Traditional Ryūkyū kumi-odori, karate … 165 prewar Okinawan photographs discovered (3)

Traditional “Kumi-odori” of the kingdom era presented to the younger brother of Shōwa Emperor (Hirohito)

Among the Okinawa-related photographs found this time in the Asahi Shimbun Osaka Headquarters, there was a photograph of the traditional Kabuki drama “Kumi-odori” of the Ryūkyū Kingdom. The location is believed to be the house frontage of the Nakagusuku Udun, where the royal family had moved after they had been chased from Shuri Castle during the “Disposal of Ryūkyū” (1879) by the Meiji government. There is “Tairan” (inspection by the empress or the crown prince) written on the back and therefore the photograph seems to have been taken when the Kumi-odori was presented to Chichibu-no-miya, the younger brother of the Shōwa Emperor (Hirohito), who visited Okinawa in May 1925.

The performance is Kumi-odori’s masterpiece “Nidō Tekiuchi,” and it is Tamagusuku Seijū (1868-1945) on the right end of the photo who plays Amawari, the enemy of the two boys in the play. Nidō Tekiuchi is a story of two brothers who vow to avenge of their father’s death. They go after Amawari, the murder of their father. One day, the brothers disguise themselves as girls and approach Amawari in a nearby field. The boys serve him plenty of alcohol and dance until he gets intoxicated and gives them his sword, and then they take his life.

Kumi-odori is a Kabuki drama to welcome the envoys of the Chinese emperor, and Tamagusuku Seijū was directly instructed by the official in charge of the “Ukanshin-odori” (Crownship Dances) when Ryūkyū welcomed the final envoys in 1866.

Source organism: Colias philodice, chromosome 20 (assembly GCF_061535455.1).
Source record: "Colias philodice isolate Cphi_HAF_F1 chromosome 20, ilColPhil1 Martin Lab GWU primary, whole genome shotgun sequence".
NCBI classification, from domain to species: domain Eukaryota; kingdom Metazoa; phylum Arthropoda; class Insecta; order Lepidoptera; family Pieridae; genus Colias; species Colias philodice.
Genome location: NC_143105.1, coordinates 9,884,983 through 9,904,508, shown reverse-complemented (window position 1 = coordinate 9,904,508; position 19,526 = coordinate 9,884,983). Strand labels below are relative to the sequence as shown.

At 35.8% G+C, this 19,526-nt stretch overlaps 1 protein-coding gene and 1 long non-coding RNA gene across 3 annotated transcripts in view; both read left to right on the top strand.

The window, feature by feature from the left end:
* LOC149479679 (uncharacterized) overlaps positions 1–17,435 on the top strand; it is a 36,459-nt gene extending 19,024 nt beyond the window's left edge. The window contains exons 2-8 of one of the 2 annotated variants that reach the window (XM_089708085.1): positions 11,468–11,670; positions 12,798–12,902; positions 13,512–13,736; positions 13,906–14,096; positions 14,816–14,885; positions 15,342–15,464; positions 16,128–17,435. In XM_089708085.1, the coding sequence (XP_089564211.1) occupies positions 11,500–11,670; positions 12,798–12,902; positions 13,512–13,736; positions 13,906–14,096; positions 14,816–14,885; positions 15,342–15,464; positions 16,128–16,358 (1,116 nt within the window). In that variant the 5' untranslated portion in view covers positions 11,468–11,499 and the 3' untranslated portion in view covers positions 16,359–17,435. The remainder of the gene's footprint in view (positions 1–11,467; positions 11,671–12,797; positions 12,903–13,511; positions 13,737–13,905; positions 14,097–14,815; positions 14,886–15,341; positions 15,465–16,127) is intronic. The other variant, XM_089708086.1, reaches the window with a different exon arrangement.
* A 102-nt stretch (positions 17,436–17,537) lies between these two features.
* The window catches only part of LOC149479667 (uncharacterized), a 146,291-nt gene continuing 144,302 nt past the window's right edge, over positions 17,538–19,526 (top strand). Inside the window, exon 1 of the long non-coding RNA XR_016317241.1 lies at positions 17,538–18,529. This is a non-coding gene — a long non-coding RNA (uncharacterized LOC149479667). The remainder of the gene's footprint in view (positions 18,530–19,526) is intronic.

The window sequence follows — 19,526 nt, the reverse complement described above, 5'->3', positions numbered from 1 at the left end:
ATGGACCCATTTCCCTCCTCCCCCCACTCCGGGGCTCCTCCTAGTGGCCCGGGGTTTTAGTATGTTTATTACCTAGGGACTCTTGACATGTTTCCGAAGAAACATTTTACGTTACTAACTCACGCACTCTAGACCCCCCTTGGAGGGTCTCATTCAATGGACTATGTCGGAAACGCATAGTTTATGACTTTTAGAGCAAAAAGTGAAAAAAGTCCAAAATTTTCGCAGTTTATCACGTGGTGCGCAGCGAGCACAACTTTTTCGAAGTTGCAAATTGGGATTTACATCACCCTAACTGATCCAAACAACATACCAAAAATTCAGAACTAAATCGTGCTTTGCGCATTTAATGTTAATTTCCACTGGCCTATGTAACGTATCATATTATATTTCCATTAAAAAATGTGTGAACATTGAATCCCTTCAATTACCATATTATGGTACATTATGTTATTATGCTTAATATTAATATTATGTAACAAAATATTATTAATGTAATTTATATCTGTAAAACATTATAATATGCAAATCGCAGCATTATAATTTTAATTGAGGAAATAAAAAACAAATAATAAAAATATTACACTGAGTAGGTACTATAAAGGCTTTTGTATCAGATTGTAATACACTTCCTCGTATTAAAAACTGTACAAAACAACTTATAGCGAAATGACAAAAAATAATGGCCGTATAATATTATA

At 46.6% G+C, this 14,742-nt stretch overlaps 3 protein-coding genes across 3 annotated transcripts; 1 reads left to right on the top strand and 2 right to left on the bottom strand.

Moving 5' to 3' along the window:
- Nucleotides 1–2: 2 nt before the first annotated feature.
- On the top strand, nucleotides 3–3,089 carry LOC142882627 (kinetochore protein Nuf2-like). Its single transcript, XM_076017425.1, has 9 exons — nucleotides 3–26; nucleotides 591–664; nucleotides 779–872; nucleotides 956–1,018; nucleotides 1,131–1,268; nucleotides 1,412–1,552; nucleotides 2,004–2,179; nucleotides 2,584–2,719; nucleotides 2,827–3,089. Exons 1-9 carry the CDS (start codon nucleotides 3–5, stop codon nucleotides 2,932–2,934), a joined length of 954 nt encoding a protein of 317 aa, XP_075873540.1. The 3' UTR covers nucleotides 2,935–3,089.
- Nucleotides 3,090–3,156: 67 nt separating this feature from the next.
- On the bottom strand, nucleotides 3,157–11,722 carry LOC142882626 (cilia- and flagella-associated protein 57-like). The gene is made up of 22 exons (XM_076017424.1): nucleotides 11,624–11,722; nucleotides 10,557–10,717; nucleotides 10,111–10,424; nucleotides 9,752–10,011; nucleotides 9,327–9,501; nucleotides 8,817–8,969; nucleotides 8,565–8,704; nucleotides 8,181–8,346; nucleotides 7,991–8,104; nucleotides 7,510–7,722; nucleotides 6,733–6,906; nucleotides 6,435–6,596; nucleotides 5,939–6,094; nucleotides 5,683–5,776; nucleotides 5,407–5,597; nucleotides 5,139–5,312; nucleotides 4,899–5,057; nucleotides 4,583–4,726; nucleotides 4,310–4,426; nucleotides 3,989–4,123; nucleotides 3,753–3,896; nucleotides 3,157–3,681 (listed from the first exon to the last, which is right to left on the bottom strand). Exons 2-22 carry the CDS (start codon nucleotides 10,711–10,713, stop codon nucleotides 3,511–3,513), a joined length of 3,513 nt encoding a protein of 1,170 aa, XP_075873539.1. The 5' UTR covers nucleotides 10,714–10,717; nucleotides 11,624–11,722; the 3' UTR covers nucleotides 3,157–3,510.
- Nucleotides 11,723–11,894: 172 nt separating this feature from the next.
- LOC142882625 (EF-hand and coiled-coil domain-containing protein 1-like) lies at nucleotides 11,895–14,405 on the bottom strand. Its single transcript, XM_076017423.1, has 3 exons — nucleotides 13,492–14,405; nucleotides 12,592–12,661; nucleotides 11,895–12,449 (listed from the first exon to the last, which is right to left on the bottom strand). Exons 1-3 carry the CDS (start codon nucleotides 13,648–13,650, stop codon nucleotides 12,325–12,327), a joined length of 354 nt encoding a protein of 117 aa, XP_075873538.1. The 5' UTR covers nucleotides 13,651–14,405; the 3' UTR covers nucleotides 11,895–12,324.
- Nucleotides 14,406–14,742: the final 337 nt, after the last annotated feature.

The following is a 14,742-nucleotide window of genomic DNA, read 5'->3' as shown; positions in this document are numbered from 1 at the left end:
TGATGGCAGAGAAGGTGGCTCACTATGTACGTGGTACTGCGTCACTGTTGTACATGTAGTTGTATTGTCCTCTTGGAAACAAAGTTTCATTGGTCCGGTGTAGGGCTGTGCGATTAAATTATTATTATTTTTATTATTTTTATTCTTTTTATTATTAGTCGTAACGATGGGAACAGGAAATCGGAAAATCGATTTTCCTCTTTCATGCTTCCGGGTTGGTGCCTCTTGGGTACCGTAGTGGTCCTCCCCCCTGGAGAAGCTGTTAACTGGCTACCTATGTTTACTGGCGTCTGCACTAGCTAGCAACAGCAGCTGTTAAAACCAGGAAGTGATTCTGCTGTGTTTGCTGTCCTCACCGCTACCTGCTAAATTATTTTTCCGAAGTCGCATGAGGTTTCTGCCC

Shimabuku Kōyū (1893-1987), a dancer representative of postwar Okinawa, recalls in his book “Sekisen Memoirs” (Okinawa Times) that all the performances in 1925 were presented by “the best members of the local theater world.”

Tamagusuku Seijū studied the dances of the Ryūkyū royal government and nurtured the younger generation. In Tokyo he was introduced as the “Danjūrō of Ryūkyū” [in reference to the famous Kabuki stage name Ichikawa Danjūrō, which is bestowed upon actors since the 17th century]. Nakagusuku Udun, which was the setting for the photo, burned down during the Battle of Okinawa in 1945. The style reconstructed by Tamagusuku Seijū’s disciples after the war is the cornerstone of the current Ryūkyū classical theatre.

In the performance “Uchigumi Amakawa,” the costume was provided by the Shō family, a descendant of the last king, Shō Tai. Suzuki Kōta, an associate professor at the Okinawa Prefectural University of Arts Research Institute, paid attention to the sake tools at Tamagusuku Seijū’s feet. They look like metal and match the specifications ordered by the royal government for the crown ship dance. “If the costume is from the Shō Dynasty, the stage props may have been used in the actual crown ship dance. The stage props do not exist anymore and so the photo is valuable for learning about Kumi-odori during the Kingdom era,” he said.

According to Dan Antonsen Sensei, whose wife Masako is a student of a student of Tamagusuku Seijū,

“he disappeared during the battle of Okinawa in 1945. Nobody knows what happened to him or where his remains are. Kind of a mystery for the Ryūkyū dance society. His picture hung in Masako’s dojo all her life. This is the story as I understand it.”

Source: Ryūkyū traditional kumi-odori, karate … 165 prewar Okinawan photographs discovered (Ryūkyū dentō no kumiodori, karate… Senzen no Okinawa utsushi shita 165-mai o hakken). Asahi Shimbun, in collaboration with the Okinawa Times: Shiroma Tamotsu, Mano Keita, Shimazaki Mawaru, March 29, 2021.

© 2021, Andreas Quast. All rights reserved.

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